Come on Diane, let's go for a walkabout. I want some of those spicy potatoes and corn on the cob I've seen..”

So they went outside to see the street.

Where are we?” asked Diane.

Sigis, Chicken Street!” said Al.

Or is it? Hang on, it's not Chicken Street, we must have come out of a different door!,” exclaimed Al. “Wait a minute, there's that Kabul restaurant place, it is Chicken Street. Wow, it looks different, I never noticed all those ribbons and flags. Hey be careful where you walk, there's holes all over the place. Hey look at that donkey, it's only got three legs!”

Hey this is great, let's go look at Flower Street!”

Okay,” said Diane. She wasn't saying much but she had a big grin. She took hold of Al's arm.

Don't let me fall down a hole, it's really tricky up here with the wind.” she said.

 Al couldn't feel any wind and we were not high up at all, from the road – well I guess if we're 6000 feet above sea level we must be “up here”.

Six thousand feet and climbing!” he said for no real reason.

So they strolled down Chicken Street towards Flower Street, looking in the shop windows and at stalls that Al thought he had never seen before. Everything except the road itself was much more colourful and shiny than he remembered, except the road had many massive piles of dung on it. As he looked, he saw a donkey adding more to it!

All the local merchants seemed to be nodding and smiling at them today! Al thought they all looked like – well they were on something. They were tripping too! Well, thought Al, I guess you've got to be on something to live here, it's like magic.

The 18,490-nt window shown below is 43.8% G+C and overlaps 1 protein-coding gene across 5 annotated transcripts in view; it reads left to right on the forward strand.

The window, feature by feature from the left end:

They reached the end of Chicken Street where it joined Flower Street.

It looked really busy with people that obviously weren't tripping.. It didn't look magic at all. Dark and damp with too many hidden spots, thought Al. Despite the flowers it was not inviting. Noisy too. Chicken Street had seemed very quiet – probably all the shoppers were down here.

Let's go back or down by the river, we could see the Mosque,” he said.

Yeah let's go that way, to the Mosque,” laughed Diana. “It doesn't matter where we land, we'll be OK.”

It seemed like hours before they reached the Mosque and Al had to sit down.

He sat on a low wall outside a building where he could see the Mosque and got lost in thoughts about the good and bad of religions and how the bad side made it hard to believe, yet so many had fallen for religions, as if it was some sort of spell to control people. Al did not want to be a part of religion. He wanted to be apart from them all. “If there's a God,” he thought, “it's not in religion.”

He heard Diane shouting “Get off, go away. Help!”

He turned to see Diane standing on the wall and below her were three dogs. They were jumping up at her in a friendly way, thought Al. “It's OK, they're just trying to be friendly, just get down and pet them!”

No they're trying to bite me, they won't leave me alone. They might have rabies!”

But they're only little,” said Al.

No they're not, they're massive. They're not dogs – they're wolves. Help! Please!” She was really freaked.

Al just shooed the dogs away. They went off down the street, stopped and looked back. Al shouted “Go!” Off they went, hunting for food probably.

He helped Diane climb down. She hugged him.

 “Well obviously, cos she took three, she's right out of it”, thought Al.

He grabbed her by the arm and they went back to Sigis where they could relax in a good friendly atmosphere and listen to some good rock music.

Kabul streets at night”, he said, “Not good on acid!”

That was a good decision. Diane calmed down and they both enjoyed the rest of the trip, going back to the Peace Hotel with a nice piece of hash to smoke, until they dozed off as dawn was breaking and the Mullahs were calling the so-called faithful to prayer, from their minaret towers.

The following day, Al went back to Sigis and, sure enough, Pete Roscoe was there. It was the real Pete and they chatted a while about what they had been through and, of course, the devastating news about John and Mike. Pete said everyone was really worried about Al as news had reached Norwich that he had been ill.